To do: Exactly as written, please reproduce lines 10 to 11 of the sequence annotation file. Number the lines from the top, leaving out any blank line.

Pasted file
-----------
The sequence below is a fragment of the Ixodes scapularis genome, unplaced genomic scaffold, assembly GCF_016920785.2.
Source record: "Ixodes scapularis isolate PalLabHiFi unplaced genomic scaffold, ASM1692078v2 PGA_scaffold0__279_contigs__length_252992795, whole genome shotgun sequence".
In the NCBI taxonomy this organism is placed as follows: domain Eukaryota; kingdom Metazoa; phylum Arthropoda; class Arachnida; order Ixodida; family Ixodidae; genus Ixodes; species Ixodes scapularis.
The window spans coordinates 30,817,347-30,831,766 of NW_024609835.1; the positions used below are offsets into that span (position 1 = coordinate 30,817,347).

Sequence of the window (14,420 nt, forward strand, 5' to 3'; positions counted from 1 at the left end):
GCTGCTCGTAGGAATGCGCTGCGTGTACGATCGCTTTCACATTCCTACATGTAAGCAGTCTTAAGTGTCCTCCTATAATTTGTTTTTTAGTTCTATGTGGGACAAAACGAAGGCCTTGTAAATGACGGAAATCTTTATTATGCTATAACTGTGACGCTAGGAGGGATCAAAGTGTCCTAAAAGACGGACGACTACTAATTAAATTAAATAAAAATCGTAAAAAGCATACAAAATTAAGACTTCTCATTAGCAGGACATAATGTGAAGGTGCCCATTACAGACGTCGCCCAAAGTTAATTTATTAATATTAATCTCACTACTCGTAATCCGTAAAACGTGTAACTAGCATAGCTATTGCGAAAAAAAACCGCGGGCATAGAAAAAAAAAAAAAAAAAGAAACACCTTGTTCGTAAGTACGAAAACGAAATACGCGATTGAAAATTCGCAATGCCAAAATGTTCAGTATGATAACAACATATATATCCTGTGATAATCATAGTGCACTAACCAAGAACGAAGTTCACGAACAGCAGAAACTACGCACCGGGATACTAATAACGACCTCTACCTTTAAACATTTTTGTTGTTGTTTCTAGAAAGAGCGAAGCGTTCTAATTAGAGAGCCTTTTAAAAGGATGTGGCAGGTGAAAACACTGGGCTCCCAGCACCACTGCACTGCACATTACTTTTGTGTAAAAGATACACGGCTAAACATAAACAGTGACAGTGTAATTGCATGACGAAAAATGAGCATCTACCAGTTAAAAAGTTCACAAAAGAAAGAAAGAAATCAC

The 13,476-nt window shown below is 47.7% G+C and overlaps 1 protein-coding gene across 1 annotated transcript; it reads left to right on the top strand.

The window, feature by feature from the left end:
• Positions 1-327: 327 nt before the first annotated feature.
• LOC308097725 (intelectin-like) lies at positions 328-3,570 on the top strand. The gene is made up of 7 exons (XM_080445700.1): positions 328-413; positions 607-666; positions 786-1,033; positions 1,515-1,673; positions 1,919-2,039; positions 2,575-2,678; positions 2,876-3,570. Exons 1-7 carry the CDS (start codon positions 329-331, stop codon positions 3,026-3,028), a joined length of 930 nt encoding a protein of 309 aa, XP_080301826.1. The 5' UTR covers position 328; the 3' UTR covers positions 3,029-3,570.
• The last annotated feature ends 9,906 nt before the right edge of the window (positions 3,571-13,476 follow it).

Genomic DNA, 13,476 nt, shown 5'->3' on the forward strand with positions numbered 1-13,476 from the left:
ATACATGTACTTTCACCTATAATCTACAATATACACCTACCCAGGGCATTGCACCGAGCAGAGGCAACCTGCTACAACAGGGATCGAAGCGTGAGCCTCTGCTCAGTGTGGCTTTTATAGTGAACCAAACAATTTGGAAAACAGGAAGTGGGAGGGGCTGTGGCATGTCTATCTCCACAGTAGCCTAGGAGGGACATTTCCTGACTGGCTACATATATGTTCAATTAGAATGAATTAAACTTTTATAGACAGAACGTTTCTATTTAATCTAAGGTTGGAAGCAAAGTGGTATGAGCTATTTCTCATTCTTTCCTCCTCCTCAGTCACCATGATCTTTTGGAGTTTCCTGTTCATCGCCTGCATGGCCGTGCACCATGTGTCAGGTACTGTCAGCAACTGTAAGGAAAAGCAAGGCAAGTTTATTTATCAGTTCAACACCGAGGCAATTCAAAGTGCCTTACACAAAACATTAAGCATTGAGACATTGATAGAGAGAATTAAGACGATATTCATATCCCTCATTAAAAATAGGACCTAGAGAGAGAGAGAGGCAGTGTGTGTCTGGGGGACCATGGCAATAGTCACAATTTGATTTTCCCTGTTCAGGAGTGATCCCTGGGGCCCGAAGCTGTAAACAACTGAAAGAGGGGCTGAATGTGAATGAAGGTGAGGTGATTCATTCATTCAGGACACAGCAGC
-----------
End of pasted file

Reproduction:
• LOC308097725 (intelectin-like) lies at positions 328-3,570 on the top strand. The gene is made up of 7 exons (XM_080445700.1): positions 328-413; positions 607-666; positions 786-1,033; positions 1,515-1,673; positions 1,919-2,039; positions 2,575-2,678; positions 2,876-3,570. Exons 1-7 carry the CDS (start codon positions 329-331, stop codon positions 3,026-3,028), a joined length of 930 nt encoding a protein of 309 aa, XP_080301826.1. The 5' UTR covers position 328; the 3' UTR covers positions 3,029-3,570.
• The last annotated feature ends 9,906 nt before the right edge of the window (positions 3,571-13,476 follow it).